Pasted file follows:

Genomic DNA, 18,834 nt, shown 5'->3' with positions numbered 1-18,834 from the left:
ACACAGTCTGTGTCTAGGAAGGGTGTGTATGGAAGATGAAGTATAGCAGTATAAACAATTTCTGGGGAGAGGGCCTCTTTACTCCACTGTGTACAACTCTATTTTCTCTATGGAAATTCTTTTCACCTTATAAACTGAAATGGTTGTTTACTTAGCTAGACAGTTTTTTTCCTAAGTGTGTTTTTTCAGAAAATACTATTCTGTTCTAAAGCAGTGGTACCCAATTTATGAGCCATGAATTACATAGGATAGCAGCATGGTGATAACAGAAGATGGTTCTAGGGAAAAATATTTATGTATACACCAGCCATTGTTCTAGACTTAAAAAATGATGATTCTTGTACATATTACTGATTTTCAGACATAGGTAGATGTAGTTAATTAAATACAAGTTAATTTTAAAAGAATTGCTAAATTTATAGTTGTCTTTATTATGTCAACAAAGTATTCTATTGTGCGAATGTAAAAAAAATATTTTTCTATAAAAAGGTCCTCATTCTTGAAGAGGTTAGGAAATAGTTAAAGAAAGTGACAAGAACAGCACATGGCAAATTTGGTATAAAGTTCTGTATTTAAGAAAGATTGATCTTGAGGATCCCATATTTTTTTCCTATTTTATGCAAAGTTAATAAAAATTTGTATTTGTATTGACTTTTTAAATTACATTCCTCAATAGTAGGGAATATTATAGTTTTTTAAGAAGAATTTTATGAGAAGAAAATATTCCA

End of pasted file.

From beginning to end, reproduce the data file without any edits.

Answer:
Genomic DNA, 18,834 nt, shown 5'->3' with positions numbered 1-18,834 from the left:
ACACAGTCTGTGTCTAGGAAGGGTGTGTATGGAAGATGAAGTATAGCAGTATAAACAATTTCTGGGGAGAGGGCCTCTTTACTCCACTGTGTACAACTCTATTTTCTCTATGGAAATTCTTTTCACCTTATAAACTGAAATGGTTGTTTACTTAGCTAGACAGTTTTTTTCCTAAGTGTGTTTTTTCAGAAAATACTATTCTGTTCTAAAGCAGTGGTACCCAATTTATGAGCCATGAATTACATAGGATAGCAGCATGGTGATAACAGAAGATGGTTCTAGGGAAAAATATTTATGTATACACCAGCCATTGTTCTAGACTTAAAAAATGATGATTCTTGTACATATTACTGATTTTCAGACATAGGTAGATGTAGTTAATTAAATACAAGTTAATTTTAAAAGAATTGCTAAATTTATAGTTGTCTTTATTATGTCAACAAAGTATTCTATTGTGCGAATGTAAAAAAAATATTTTTCTATAAAAAGGTCCTCATTCTTGAAGAGGTTAGGAAATAGTTAAAGAAAGTGACAAGAACAGCACATGGCAAATTTGGTATAAAGTTCTGTATTTAAGAAAGATTGATCTTGAGGATCCCATATTTTTTTCCTATTTTATGCAAAGTTAATAAAAATTTGTATTTGTATTGACTTTTTAAATTACATTCCTCAATAGTAGGGAATATTATAGTTTTTTAAGAAGAATTTTATGAGAAGAAAATATTCCA